The gory details.

by Mike Godsey, mikeATiwindsurf.com

I know it sometimes looks like we ignore occasions when we totally blow forecasts. But actually we are acutely aware of our errors and when the mistakes are really big we work together to figure out what happened. Normally this all happens behind  the scenes but I thought since my Southern California forecast last Sunday was especially bad I thought I would give you a glimpse of the gory details of a forecast  autopsy. And if you would like better forecasts take the time to mail me at the address above inserting an @ where it says AT.ZZ1CCBD33F

Hi Ben and Kerry,

Yesterday was one of the worst Southern California forecasts I have ever done. The WRAMS, HRRR and NAM5 all had very light wind in the low teens with weak mid teens for Cabrillo and Leo where the wind normally funnels the strongest. The pressure gradients to the inland valleys was modest and the gradients to the Southern California deserts and Great Basin were weak.
There was a very strong inversion and the marine layer clouds were pressed to the topography of the hills in the AM. The NWS & models had some AM drizzle and forecast clouds lingering over the beaches in the afternoon. This is typically a wind killer. Yet many sites hit the upper teens or stronger. And sites like Ledbetter which rarely hit even mid teens during thermal winds neared 20 knots .

Local wisdom from customers says that when the clouds burn back leaving a fog bank just offshore very local wind will develop in the upper teens despite nothing at a larger scale suggesting this strong of wind. I have seen this same phenomenon at Crissy Field in the Bay Area when the fog bank sets up just right relative to blue sky closer to the beach.

ZZ14ED3A07 Looking at almost every site with strong wind in this satellite image notice that the fog bank is just offshore of the sensor. The wind graphs show how the wind ramped up at each of these sites.
So I have 2 questions:
1. What do you think is causing this type of wind? I have my thoughts but I want yours.

2. Yesterday I forgot to add to the forecast my normal warning that there could be very local winds if the fog bank set up just right and for people to watch the cams and sensor for an early warning. But can you think of any way we could forecast this setup in advance?

Mike

Mike,
I am just running out the door and saw your backcast this morning and the graphs. One input from the boots on the ground…we had mixing at the surface and the fog lifted and we had stratus. As you approached the beaches the clouds were cresting the mountains and it looked like we would have fog at the beach but actually the visibility had increased but the clouds had lifted. This allowed for a fair amount of surface heating for the very near valleys. Thousand Oaks was in the 80s I think in the afternoon. We were cool through mid afternoon and then warmed quickly and stayed warm into the evening.

Kerry

Mike,

I had this similar pattern on a day I was forecasting, but to a somewhat lesser degree. I seems that the critical factors are: 1.) A strong, but fairly shallow inversion; 2.) A very mild onshore flow across the bight; 3.) Absence of an eddy.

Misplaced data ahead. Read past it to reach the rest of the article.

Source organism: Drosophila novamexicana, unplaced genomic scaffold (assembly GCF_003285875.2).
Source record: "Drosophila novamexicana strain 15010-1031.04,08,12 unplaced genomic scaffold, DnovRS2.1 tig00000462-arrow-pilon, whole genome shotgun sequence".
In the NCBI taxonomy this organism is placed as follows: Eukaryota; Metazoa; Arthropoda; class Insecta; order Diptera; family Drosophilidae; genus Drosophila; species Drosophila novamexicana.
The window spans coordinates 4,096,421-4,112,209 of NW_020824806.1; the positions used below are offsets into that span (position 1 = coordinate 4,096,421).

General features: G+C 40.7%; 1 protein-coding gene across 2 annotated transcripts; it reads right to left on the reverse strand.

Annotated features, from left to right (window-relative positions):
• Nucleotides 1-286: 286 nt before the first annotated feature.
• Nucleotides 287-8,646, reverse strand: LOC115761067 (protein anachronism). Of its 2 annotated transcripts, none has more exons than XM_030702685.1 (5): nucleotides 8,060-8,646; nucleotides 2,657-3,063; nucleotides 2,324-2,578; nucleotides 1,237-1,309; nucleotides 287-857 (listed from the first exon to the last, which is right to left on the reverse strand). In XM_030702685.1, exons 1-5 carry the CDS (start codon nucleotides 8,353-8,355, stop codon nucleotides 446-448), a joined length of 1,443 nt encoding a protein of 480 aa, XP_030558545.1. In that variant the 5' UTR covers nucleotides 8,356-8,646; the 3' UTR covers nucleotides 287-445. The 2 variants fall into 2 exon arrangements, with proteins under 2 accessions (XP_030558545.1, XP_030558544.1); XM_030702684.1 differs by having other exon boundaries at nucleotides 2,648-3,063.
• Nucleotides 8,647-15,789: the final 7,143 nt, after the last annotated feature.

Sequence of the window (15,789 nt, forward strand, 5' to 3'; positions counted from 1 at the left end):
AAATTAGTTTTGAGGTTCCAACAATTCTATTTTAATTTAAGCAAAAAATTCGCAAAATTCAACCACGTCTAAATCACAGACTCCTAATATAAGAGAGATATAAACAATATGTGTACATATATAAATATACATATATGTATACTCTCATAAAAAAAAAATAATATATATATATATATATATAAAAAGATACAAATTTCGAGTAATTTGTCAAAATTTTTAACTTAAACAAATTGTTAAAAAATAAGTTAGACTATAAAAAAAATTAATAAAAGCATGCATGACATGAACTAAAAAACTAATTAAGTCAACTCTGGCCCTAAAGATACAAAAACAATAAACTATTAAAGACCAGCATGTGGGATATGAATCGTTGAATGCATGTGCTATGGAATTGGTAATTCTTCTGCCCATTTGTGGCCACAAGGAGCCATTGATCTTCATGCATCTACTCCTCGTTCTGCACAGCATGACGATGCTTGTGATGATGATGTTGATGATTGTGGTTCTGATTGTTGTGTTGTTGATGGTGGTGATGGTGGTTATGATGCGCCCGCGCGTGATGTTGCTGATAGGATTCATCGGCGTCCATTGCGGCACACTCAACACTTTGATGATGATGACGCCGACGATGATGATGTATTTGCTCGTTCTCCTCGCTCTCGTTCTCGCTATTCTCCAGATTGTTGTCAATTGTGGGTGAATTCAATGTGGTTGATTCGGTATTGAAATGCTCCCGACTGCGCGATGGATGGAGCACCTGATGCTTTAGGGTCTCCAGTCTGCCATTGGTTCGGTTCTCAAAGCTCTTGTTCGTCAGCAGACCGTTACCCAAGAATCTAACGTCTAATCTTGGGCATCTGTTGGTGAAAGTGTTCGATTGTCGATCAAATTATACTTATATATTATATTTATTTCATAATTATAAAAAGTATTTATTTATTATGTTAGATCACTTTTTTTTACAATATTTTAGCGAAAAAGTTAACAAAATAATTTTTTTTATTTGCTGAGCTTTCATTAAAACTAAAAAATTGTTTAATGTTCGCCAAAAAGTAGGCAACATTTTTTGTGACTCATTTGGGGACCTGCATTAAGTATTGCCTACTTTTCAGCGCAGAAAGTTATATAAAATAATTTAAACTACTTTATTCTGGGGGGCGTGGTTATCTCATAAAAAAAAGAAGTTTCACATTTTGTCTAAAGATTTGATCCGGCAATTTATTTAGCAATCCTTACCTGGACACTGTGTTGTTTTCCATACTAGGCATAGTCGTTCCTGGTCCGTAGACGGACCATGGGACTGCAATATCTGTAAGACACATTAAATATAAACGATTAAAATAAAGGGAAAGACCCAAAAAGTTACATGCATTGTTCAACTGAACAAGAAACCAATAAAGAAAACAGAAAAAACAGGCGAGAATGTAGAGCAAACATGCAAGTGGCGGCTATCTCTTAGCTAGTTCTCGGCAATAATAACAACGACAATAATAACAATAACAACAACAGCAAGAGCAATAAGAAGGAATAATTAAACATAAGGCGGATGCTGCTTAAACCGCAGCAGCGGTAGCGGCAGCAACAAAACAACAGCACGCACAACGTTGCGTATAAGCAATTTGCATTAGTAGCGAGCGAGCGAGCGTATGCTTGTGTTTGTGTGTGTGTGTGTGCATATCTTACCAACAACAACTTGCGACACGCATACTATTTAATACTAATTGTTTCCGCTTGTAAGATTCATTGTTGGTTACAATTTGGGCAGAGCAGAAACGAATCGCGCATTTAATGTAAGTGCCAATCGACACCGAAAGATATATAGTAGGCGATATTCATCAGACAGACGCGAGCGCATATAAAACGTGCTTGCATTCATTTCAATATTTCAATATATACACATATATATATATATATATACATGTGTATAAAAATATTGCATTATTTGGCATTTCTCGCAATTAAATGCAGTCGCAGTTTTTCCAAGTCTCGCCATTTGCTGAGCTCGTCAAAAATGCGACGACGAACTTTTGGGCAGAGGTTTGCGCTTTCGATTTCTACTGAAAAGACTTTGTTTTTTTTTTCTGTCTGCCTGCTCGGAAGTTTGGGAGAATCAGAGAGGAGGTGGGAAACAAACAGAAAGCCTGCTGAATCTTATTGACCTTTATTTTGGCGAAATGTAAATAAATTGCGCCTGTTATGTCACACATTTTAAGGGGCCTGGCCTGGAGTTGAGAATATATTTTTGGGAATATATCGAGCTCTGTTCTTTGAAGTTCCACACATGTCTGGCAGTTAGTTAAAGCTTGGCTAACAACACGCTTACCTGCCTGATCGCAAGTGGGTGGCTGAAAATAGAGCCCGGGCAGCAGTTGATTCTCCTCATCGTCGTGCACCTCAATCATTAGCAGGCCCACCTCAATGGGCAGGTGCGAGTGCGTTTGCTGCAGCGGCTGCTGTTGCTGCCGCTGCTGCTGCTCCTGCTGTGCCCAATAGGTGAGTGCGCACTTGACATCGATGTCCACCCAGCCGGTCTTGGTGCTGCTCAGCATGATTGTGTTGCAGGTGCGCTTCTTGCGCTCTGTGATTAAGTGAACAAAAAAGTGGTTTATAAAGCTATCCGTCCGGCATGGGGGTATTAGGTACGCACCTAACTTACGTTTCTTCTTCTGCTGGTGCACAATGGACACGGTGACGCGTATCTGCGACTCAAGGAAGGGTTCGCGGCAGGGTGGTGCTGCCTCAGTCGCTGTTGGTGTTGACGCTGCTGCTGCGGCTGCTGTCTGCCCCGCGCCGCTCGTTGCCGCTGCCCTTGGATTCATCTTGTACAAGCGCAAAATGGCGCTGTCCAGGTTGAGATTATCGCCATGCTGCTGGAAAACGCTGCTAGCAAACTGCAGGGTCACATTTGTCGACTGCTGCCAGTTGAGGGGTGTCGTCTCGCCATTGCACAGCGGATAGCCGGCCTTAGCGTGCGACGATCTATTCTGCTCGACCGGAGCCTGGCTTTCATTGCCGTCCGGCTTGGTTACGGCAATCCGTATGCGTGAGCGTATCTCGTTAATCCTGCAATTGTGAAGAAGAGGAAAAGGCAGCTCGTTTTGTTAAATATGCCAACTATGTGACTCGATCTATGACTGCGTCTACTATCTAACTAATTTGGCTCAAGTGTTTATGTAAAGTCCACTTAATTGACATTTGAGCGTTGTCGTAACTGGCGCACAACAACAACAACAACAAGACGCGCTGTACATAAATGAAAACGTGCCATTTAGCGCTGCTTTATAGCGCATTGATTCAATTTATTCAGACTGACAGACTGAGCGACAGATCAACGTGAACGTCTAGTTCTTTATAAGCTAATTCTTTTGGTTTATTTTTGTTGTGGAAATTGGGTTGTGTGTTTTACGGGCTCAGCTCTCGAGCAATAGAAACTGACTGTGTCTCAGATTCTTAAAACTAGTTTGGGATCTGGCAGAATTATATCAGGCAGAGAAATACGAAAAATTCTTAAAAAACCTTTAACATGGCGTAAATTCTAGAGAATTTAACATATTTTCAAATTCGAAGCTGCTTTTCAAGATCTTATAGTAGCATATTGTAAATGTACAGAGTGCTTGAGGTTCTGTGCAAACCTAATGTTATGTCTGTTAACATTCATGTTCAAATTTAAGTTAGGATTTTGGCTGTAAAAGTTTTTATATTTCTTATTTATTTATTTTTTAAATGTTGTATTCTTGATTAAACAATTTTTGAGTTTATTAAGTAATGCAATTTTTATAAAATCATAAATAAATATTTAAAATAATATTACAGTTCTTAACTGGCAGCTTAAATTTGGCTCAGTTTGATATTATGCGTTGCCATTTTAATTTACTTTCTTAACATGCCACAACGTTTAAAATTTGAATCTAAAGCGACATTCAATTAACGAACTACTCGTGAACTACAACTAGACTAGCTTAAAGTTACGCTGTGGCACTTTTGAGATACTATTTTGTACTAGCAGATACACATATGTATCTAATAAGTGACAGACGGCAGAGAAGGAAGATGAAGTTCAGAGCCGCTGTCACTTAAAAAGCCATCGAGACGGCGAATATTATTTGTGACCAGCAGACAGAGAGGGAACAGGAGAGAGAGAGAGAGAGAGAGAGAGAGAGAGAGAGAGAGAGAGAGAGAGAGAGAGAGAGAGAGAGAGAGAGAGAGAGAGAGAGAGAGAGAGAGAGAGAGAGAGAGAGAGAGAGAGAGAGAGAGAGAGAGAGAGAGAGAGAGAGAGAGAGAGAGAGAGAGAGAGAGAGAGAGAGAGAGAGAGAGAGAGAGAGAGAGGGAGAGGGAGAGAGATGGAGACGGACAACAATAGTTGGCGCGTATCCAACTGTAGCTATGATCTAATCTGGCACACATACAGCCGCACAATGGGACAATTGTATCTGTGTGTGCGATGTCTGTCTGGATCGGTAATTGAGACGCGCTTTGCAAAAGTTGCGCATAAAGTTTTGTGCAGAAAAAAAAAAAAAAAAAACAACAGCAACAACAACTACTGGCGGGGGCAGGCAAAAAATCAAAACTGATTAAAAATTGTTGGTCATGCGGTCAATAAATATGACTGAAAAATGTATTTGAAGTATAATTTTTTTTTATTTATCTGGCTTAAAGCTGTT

I believe that when these factors combine, the well-formed marine layer slowly burns off but because of the strength of the inversion and with the mild onshore flow, the fog and low clouds are reinforced just offshore. As the low clouds clear across the interior, temperatures heat to roughly seasonal norms (though even below normal temperatures can be warm enough this time of year). And the extremely local sea breezes kick in solidly.

I think this is somewhat forecast-able, but I haven’t done so with any great success! The factors in play could easily change, especially the very mild onshore flow become just a bit stronger … then winds are weak.

Does that theory sound logical?

-Ben

Ben,

I would concur with your theory.  I think one of the critical factors seems to be that the inversion level is below 2,000feet and is strong.  When this occurs the marine boundary layer is smaller and the marine clouds do not mix out or lift over the Bight.  The fog clears to the coastline allowing for the local valleys and plains to heat, creating strong thermal gradients.  Yesterday was a day typical of this and so I kept the winds in the upper teens for C-Street to Cabrillo and was able to verify. Ledbetter also hit the mid teens.

Today is a little different.  The HRRR is doing a great job of picking up the Catalina Eddy though the center seems too far west based on observations. The Wrams has missed it all together since it did not develop until after the last forecast run.   Ventura northward has been clear of most of the marine clouds.  I initially forecast C-Street to be weaker than Cabrillo since the heating would extend over the water but now the eddy looks to be disrupting the winds for Cabrillo.  So probably not able to test the theory today.
Kerry
Ben & Kerry,

Ok, it sounds like you guys have the same reasoning I do. At present I think the best we can do is to be sure that anytime we see all these variables we go ahead and forecast upper teens but put in the caveat that the forecast winds hinge on local clearing to just beyond the coast and people should use the sensors, cams and satellite imagery to confirm the forecast.

 
Incidentally 3 of the most reliable wind magnets on the California coast are Waddell, Treasure Island  and Punta San Carlos, Baja Norte. And both have fog banks just nearby almost all of the marine layer season. The problem is that the Southern California equivalent is much rarer and tricky to forecast.
 
Mike